Now that I’ve made it to the conclusion of my beloved Remington Steele series (even though at the end, I was counting chapters until it was put out of its misery), I wondered what I should watch next. My darling husband solved that problem by giving me another 80s TV series DVD set:
Beauty and the Beast began in 1987, and it shows its age, both physically and in terms of content. The film quality isn’t all that great at times, and as for the story… Linda Hamilton plays a spoiled corporate lawyer, bored with her job at daddy’s firm, who’s mistakenly attacked and cut up one evening. She awakes to find herself wrapped in a full head of bandages in a secret underground society of outcasts.
Her rescuer and protector is Vincent, a lion-like man with a fearsome exterior and a sensitive, romantic heart. After she recovers and returns to her yuppie life (albeit one where she’s now working in the district attorney’s office), the two will forever be kept apart by their different worlds, although the show will keep finding ways for him to rescue her, thanks to a mysterious psychic bond they share.
All that said, it’s a very nice escapist entertainment, especially if you have a bent towards fairy tale romance and/or nostalgia for its original run. I was surprised to find that the series was nominated for a variety of acting, makeup, sound, and cinematography awards, including Emmys. It is that good, and different from the usual, too, but I didn’t realize it had been recognized as such at the time.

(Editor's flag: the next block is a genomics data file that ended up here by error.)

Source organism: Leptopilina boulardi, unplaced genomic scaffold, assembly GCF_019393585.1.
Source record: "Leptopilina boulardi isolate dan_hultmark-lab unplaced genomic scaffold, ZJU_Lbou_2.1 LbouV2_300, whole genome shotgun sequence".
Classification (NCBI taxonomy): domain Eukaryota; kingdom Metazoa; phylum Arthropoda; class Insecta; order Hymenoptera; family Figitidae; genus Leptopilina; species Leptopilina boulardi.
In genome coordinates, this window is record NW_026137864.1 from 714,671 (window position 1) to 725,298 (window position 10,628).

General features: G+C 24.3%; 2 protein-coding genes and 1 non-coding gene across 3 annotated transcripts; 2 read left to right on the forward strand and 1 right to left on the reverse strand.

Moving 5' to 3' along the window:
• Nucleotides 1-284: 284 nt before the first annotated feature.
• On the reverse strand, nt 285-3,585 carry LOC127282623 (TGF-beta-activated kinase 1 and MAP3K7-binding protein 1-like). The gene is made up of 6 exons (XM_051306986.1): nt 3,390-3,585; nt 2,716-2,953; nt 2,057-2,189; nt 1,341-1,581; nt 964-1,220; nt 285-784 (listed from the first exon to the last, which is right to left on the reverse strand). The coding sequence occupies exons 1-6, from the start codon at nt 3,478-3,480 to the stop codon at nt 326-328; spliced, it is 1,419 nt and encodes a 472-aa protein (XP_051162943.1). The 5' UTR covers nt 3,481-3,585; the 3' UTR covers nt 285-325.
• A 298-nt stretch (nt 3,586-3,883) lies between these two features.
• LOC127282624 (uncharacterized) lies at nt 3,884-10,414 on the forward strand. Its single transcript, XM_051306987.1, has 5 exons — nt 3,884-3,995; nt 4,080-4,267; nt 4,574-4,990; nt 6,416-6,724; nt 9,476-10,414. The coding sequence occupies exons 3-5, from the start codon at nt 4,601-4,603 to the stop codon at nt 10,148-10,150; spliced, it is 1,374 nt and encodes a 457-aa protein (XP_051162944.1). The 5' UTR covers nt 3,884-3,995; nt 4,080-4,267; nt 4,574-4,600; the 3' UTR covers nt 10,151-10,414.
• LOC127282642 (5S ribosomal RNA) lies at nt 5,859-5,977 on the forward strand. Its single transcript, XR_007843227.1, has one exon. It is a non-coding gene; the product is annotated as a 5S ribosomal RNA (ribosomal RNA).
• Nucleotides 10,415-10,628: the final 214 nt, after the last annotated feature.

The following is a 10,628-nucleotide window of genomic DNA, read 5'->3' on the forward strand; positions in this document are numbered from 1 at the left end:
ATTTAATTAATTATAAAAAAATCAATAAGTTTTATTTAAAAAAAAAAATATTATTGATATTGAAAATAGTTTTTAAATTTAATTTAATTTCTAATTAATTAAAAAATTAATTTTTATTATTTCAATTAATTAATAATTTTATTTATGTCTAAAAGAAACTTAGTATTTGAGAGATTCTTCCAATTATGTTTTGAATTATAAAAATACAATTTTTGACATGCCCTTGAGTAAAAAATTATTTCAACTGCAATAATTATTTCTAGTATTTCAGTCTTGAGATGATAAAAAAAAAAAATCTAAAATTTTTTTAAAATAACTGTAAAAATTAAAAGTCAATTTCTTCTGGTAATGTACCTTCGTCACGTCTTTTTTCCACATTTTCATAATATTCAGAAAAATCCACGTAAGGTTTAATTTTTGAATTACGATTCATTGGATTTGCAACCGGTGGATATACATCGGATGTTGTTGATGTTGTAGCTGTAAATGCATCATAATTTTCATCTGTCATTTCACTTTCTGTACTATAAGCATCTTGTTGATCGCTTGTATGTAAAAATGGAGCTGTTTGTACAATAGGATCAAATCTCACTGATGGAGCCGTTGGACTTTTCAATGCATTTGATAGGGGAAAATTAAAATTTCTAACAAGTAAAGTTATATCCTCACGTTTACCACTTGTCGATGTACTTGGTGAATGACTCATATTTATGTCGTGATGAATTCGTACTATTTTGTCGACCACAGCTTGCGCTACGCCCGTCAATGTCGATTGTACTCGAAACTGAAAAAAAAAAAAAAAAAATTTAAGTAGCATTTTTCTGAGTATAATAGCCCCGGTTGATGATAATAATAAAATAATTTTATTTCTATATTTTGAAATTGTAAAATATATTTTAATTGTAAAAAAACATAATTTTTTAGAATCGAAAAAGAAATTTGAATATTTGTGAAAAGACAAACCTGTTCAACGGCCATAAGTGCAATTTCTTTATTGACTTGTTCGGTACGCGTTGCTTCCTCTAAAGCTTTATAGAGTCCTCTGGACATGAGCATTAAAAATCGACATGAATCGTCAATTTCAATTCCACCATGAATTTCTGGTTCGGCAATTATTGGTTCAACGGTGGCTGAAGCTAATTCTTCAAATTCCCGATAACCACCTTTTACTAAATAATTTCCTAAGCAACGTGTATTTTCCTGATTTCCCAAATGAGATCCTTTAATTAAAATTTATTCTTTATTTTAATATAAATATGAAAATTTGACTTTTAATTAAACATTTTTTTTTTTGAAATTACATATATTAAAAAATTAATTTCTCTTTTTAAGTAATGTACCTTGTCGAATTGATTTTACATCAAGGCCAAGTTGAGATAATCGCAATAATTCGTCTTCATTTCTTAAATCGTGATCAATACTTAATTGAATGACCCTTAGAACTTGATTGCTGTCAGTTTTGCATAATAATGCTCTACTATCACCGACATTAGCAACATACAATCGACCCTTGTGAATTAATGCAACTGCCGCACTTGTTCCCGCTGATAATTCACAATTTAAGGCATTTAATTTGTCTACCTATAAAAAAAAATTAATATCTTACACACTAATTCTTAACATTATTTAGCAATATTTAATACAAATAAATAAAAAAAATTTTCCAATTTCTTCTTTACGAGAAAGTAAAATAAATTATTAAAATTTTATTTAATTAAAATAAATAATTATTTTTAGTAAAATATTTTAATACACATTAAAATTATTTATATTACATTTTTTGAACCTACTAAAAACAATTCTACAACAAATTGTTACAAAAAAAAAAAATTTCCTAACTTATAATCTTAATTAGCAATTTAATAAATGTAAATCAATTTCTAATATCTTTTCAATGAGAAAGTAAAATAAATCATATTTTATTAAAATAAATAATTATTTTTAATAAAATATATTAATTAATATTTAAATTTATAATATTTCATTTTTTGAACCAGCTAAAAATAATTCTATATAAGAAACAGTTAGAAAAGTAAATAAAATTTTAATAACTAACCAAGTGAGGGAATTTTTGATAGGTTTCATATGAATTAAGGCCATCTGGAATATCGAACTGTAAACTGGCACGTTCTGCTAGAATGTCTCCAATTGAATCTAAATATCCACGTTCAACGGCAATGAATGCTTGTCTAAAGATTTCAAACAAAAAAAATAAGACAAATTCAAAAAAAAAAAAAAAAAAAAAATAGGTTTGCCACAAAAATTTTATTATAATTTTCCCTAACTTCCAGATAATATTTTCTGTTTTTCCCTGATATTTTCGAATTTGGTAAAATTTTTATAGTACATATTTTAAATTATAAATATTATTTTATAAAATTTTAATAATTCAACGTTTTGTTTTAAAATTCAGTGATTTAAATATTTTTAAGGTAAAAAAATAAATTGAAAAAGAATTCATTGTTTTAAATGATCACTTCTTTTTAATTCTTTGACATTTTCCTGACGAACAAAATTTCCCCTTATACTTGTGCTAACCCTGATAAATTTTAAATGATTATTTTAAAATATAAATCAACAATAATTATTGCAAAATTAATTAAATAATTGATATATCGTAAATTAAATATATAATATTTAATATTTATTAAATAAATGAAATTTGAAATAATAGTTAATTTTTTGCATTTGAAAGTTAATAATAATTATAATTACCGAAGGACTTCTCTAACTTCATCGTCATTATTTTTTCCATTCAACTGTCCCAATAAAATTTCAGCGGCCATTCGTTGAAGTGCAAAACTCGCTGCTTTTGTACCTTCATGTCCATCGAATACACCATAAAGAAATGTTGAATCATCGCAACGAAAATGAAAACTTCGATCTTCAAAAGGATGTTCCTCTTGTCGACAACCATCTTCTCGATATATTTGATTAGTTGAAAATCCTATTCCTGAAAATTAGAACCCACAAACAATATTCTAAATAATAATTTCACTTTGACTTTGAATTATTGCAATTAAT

It works for me in large part because of the beautiful voice of Ron Perlman, who does a wonderful job creating a three-dimensional portrayal underneath a four-hour makeup job, just as he later did in Hellboy. (If you’ve ever wondered why women find Marvel’s Beast so sexy, Perlman demonstrates, live and in color.) I also liked the work of Roy Dotrice, who plays the leader of the hidden culture and Vincent’s adoptive father. Hamilton’s work, on the other hand… maybe it’s more subtle than I had eyes for, but I used to think she was a better actress than she appears to be here. I should reserve judgment on that, though, until I watch more of the episodes.
The show, during its heights, touches a basic need inside us. It’s the part that wants to believe that special people can build a better world where strange appearances don’t matter, where people truly care for each other, where all that counts are one’s intentions and spirit and heart. It works best as an experience if you’re willing to give yourself over to the atmosphere and believe, if only for 40 minutes, in star-crossed eternal love.
The set has 22 episodes on six discs, but no extra features. The second season is due in July.
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